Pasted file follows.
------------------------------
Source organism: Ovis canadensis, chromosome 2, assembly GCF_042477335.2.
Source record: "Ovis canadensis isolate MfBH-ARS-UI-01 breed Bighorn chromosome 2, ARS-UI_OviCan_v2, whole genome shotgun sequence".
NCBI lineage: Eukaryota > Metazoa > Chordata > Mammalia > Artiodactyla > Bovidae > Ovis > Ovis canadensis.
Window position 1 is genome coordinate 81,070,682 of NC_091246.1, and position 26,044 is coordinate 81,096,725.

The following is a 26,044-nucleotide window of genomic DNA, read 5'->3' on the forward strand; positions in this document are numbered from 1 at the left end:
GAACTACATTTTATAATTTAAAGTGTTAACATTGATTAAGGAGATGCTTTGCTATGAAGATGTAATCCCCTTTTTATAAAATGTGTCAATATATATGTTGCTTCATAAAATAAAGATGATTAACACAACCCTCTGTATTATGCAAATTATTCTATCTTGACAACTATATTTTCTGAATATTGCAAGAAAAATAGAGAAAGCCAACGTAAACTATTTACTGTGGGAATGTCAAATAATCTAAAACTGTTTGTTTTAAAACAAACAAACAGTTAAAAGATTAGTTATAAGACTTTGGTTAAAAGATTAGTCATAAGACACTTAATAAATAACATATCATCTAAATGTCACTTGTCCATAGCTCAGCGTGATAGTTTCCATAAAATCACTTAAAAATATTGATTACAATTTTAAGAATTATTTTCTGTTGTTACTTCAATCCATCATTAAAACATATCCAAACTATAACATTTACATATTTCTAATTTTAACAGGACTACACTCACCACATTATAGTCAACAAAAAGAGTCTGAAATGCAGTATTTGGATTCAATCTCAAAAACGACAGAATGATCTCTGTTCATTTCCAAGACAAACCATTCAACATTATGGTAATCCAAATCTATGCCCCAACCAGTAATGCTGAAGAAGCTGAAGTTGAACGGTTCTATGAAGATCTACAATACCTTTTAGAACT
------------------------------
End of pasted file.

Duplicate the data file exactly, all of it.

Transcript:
Source organism: Ovis canadensis, chromosome 2, assembly GCF_042477335.2.
Source record: "Ovis canadensis isolate MfBH-ARS-UI-01 breed Bighorn chromosome 2, ARS-UI_OviCan_v2, whole genome shotgun sequence".
NCBI lineage: Eukaryota > Metazoa > Chordata > Mammalia > Artiodactyla > Bovidae > Ovis > Ovis canadensis.
Window position 1 is genome coordinate 81,070,682 of NC_091246.1, and position 26,044 is coordinate 81,096,725.

The following is a 26,044-nucleotide window of genomic DNA, read 5'->3' on the forward strand; positions in this document are numbered from 1 at the left end:
GAACTACATTTTATAATTTAAAGTGTTAACATTGATTAAGGAGATGCTTTGCTATGAAGATGTAATCCCCTTTTTATAAAATGTGTCAATATATATGTTGCTTCATAAAATAAAGATGATTAACACAACCCTCTGTATTATGCAAATTATTCTATCTTGACAACTATATTTTCTGAATATTGCAAGAAAAATAGAGAAAGCCAACGTAAACTATTTACTGTGGGAATGTCAAATAATCTAAAACTGTTTGTTTTAAAACAAACAAACAGTTAAAAGATTAGTTATAAGACTTTGGTTAAAAGATTAGTCATAAGACACTTAATAAATAACATATCATCTAAATGTCACTTGTCCATAGCTCAGCGTGATAGTTTCCATAAAATCACTTAAAAATATTGATTACAATTTTAAGAATTATTTTCTGTTGTTACTTCAATCCATCATTAAAACATATCCAAACTATAACATTTACATATTTCTAATTTTAACAGGACTACACTCACCACATTATAGTCAACAAAAAGAGTCTGAAATGCAGTATTTGGATTCAATCTCAAAAACGACAGAATGATCTCTGTTCATTTCCAAGACAAACCATTCAACATTATGGTAATCCAAATCTATGCCCCAACCAGTAATGCTGAAGAAGCTGAAGTTGAACGGTTCTATGAAGATCTACAATACCTTTTAGAACT